In any case, millions of people were listening to Peterson and devouring his matter-of-fact wisdom. His book 12 Rules for Life — which includes advice such as “stand up straight with your shoulders back,” “set your house in order before you criticize the world,” and “pet a cat when you encounter one in the street” — became an international bestseller.

Peterson has been criticized by progressives for appealing largely to men — a distinctive that he instead embraces.

“Is there something wrong with talking to men? Is that actually a problem? I didn’t set out to do that specifically, but if that’s the way it’s working out. … Why is that all of a sudden supposed to be a bad thing?” he explained to Joe Rogan. “I’m asking men to be more honest, especially in their speech and their thinking, and to be more responsible for themselves and for their family.”

“I am absolutely thrilled every time someone comes up to me … and tells me one of these stories about how they put their life together,” he continued. “It’s just a sign of how pathological our times have become in some sense, that there would be any guilt about that to begin with.”

Amid his newfound global platform, Peterson has left academia behind. On his way out the door, he pointed to trends destroying academia “and, downstream, the general culture” — including the end of objective standardized testing, “grievance studies” disciplines, and the fact that his colleagues can no longer obtain research grants without paying fealty to the diversity regime.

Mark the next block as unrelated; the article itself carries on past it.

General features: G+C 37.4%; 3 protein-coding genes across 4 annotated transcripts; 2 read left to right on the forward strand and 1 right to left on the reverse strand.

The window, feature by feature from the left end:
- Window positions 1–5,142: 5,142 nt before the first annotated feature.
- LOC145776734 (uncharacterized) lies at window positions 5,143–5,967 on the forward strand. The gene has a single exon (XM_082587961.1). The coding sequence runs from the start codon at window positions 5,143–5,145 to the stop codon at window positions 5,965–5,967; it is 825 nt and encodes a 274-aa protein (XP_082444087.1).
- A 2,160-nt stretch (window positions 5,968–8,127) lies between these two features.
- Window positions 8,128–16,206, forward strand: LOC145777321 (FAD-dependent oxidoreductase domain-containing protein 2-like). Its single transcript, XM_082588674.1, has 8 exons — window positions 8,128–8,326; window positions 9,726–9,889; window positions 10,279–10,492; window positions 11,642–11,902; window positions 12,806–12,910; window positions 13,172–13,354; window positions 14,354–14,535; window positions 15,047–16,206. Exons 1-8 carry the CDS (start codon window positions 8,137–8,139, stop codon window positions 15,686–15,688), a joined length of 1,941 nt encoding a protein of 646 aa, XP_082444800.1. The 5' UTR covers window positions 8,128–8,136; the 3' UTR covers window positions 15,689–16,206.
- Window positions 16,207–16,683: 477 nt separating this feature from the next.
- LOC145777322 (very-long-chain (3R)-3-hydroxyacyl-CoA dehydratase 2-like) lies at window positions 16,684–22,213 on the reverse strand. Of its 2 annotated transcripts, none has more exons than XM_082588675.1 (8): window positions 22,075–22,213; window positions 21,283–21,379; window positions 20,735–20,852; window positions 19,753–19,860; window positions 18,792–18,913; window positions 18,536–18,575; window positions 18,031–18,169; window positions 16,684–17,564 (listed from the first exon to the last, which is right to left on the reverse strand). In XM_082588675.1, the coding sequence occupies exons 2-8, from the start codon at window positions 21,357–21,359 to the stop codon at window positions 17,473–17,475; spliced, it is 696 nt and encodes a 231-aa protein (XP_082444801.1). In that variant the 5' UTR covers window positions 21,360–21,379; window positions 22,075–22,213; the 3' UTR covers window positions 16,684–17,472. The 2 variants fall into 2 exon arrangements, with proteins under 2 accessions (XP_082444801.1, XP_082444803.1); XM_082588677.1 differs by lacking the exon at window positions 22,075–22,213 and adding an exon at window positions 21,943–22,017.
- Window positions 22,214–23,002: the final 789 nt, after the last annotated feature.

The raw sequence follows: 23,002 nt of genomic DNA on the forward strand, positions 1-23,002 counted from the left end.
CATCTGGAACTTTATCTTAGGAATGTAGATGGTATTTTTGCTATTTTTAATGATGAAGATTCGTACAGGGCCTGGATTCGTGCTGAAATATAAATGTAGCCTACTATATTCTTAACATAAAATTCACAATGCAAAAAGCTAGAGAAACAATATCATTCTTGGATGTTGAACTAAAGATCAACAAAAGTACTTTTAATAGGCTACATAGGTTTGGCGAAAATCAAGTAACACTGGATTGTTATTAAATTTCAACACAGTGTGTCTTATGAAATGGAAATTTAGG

“I am academic persona non grata, because of my unacceptable philosophical positions. And this isn’t just some inconvenience,” he said. “These facts rendered my job morally untenable. How can I accept prospective researchers and train them in good conscience knowing their employment prospects to be minimal?”

Peterson’s rise, however, has not been without its challenges. His wife, Tammy, was diagnosed with kidney cancer in 2019, and he became dependent upon a prescription of anxiety medications. He stepped away from the public square as he traveled across the world, including to Russia and Serbia, in pursuit of treatment.

“I’m a clinical psychologist, I got tangled up with benzodiazepines. I’m talking to people about getting their house in order, and things collapse around me. The irony, it’s almost unbearable,” he told The New York Post. “That was part of what made this so difficult … not only the physical pain, but this absurd paradox. Yet, people have forgiven me. I’m amazed.”

Indeed, Peterson’s fans once again helped rocket Beyond Order: 12 More Rules for Life — the sequel to his former bestseller — to the top of the charts. His bout of medical issues helped inform the book, with “be grateful in spite of your suffering” as one of the new rules.

In the months since his return to the public eye, Peterson’s discussion of faith has taken a more personal tone. He explained to Joe Rogan that the Bible is “the precondition for the manifestation of truth, which makes it way more true than just true.” He told Hillsdale College graduates that Jesus Christ “is an image of acceptance of the suffering of life, and the necessity of serving the lowest as the highest calling.”

Through his words and wisdom, Dr. Peterson will surely continue to influence the United States and the broader Western world away from nihilistic chaos toward all that is good and righteous.